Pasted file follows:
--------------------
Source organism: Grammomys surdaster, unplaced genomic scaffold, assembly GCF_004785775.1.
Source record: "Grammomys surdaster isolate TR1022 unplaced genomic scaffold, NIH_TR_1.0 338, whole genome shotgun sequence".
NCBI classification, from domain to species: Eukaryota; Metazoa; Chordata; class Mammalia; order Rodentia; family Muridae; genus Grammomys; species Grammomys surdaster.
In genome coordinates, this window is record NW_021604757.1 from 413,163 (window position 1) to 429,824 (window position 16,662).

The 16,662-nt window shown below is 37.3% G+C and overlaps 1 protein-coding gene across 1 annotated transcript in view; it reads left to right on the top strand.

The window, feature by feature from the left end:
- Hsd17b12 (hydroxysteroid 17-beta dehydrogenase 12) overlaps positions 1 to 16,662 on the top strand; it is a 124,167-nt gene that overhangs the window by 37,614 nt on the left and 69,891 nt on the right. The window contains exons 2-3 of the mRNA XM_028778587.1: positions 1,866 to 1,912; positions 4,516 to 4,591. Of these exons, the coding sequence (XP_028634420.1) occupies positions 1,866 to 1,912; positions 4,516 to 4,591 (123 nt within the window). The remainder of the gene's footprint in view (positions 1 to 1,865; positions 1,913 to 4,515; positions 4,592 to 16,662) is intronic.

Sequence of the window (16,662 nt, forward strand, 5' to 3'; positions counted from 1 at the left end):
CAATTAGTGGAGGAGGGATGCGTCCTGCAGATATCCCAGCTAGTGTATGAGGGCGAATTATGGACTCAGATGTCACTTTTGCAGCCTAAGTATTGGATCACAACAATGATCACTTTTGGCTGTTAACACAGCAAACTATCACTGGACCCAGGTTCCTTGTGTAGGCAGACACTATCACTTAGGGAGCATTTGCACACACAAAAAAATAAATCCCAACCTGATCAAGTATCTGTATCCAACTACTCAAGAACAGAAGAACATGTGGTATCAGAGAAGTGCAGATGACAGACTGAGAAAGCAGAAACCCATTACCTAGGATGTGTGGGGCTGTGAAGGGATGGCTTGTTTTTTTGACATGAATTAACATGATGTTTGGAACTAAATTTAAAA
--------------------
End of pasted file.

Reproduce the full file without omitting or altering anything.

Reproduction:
Source organism: Grammomys surdaster, unplaced genomic scaffold, assembly GCF_004785775.1.
Source record: "Grammomys surdaster isolate TR1022 unplaced genomic scaffold, NIH_TR_1.0 338, whole genome shotgun sequence".
NCBI classification, from domain to species: Eukaryota; Metazoa; Chordata; class Mammalia; order Rodentia; family Muridae; genus Grammomys; species Grammomys surdaster.
In genome coordinates, this window is record NW_021604757.1 from 413,163 (window position 1) to 429,824 (window position 16,662).

The 16,662-nt window shown below is 37.3% G+C and overlaps 1 protein-coding gene across 1 annotated transcript in view; it reads left to right on the top strand.

The window, feature by feature from the left end:
- Hsd17b12 (hydroxysteroid 17-beta dehydrogenase 12) overlaps positions 1 to 16,662 on the top strand; it is a 124,167-nt gene that overhangs the window by 37,614 nt on the left and 69,891 nt on the right. The window contains exons 2-3 of the mRNA XM_028778587.1: positions 1,866 to 1,912; positions 4,516 to 4,591. Of these exons, the coding sequence (XP_028634420.1) occupies positions 1,866 to 1,912; positions 4,516 to 4,591 (123 nt within the window). The remainder of the gene's footprint in view (positions 1 to 1,865; positions 1,913 to 4,515; positions 4,592 to 16,662) is intronic.

Sequence of the window (16,662 nt, forward strand, 5' to 3'; positions counted from 1 at the left end):
CAATTAGTGGAGGAGGGATGCGTCCTGCAGATATCCCAGCTAGTGTATGAGGGCGAATTATGGACTCAGATGTCACTTTTGCAGCCTAAGTATTGGATCACAACAATGATCACTTTTGGCTGTTAACACAGCAAACTATCACTGGACCCAGGTTCCTTGTGTAGGCAGACACTATCACTTAGGGAGCATTTGCACACACAAAAAAATAAATCCCAACCTGATCAAGTATCTGTATCCAACTACTCAAGAACAGAAGAACATGTGGTATCAGAGAAGTGCAGATGACAGACTGAGAAAGCAGAAACCCATTACCTAGGATGTGTGGGGCTGTGAAGGGATGGCTTGTTTTTTTGACATGAATTAACATGATGTTTGGAACTAAATTTAAAA